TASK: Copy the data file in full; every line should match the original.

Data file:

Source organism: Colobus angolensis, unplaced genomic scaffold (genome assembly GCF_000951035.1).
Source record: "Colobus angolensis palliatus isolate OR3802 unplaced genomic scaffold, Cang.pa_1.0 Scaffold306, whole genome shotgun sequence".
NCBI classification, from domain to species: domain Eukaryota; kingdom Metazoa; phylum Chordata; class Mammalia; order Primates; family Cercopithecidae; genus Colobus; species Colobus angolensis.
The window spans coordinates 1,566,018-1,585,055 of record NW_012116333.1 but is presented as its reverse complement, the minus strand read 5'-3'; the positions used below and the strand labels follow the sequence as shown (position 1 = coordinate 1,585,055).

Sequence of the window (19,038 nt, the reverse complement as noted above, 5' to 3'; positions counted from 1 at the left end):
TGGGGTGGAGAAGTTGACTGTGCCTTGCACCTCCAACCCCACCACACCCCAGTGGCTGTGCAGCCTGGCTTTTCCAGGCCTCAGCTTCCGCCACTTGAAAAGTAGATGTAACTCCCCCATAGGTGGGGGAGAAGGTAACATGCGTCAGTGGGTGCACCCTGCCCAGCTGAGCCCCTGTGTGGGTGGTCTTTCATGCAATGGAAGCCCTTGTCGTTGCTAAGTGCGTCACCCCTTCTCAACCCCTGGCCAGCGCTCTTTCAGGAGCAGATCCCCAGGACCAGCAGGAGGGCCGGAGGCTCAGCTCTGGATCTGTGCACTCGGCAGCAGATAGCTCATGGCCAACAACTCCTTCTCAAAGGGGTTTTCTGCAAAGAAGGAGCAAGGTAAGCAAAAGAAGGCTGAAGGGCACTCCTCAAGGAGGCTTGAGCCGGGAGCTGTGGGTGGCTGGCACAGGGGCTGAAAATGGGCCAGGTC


Source organism: Colobus angolensis, unplaced genomic scaffold (genome assembly GCF_000951035.1).
Source record: "Colobus angolensis palliatus isolate OR3802 unplaced genomic scaffold, Cang.pa_1.0 Scaffold306, whole genome shotgun sequence".
NCBI classification, from domain to species: domain Eukaryota; kingdom Metazoa; phylum Chordata; class Mammalia; order Primates; family Cercopithecidae; genus Colobus; species Colobus angolensis.
The window spans coordinates 1,566,018-1,585,055 of record NW_012116333.1 but is presented as its reverse complement, the minus strand read 5'-3'; the positions used below and the strand labels follow the sequence as shown (position 1 = coordinate 1,585,055).

Sequence of the window (19,038 nt, the reverse complement as noted above, 5' to 3'; positions counted from 1 at the left end):
TGGGGTGGAGAAGTTGACTGTGCCTTGCACCTCCAACCCCACCACACCCCAGTGGCTGTGCAGCCTGGCTTTTCCAGGCCTCAGCTTCCGCCACTTGAAAAGTAGATGTAACTCCCCCATAGGTGGGGGAGAAGGTAACATGCGTCAGTGGGTGCACCCTGCCCAGCTGAGCCCCTGTGTGGGTGGTCTTTCATGCAATGGAAGCCCTTGTCGTTGCTAAGTGCGTCACCCCTTCTCAACCCCTGGCCAGCGCTCTTTCAGGAGCAGATCCCCAGGACCAGCAGGAGGGCCGGAGGCTCAGCTCTGGATCTGTGCACTCGGCAGCAGATAGCTCATGGCCAACAACTCCTTCTCAAAGGGGTTTTCTGCAAAGAAGGAGCAAGGTAAGCAAAAGAAGGCTGAAGGGCACTCCTCAAGGAGGCTTGAGCCGGGAGCTGTGGGTGGCTGGCACAGGGGCTGAAAATGGGCCAGGTC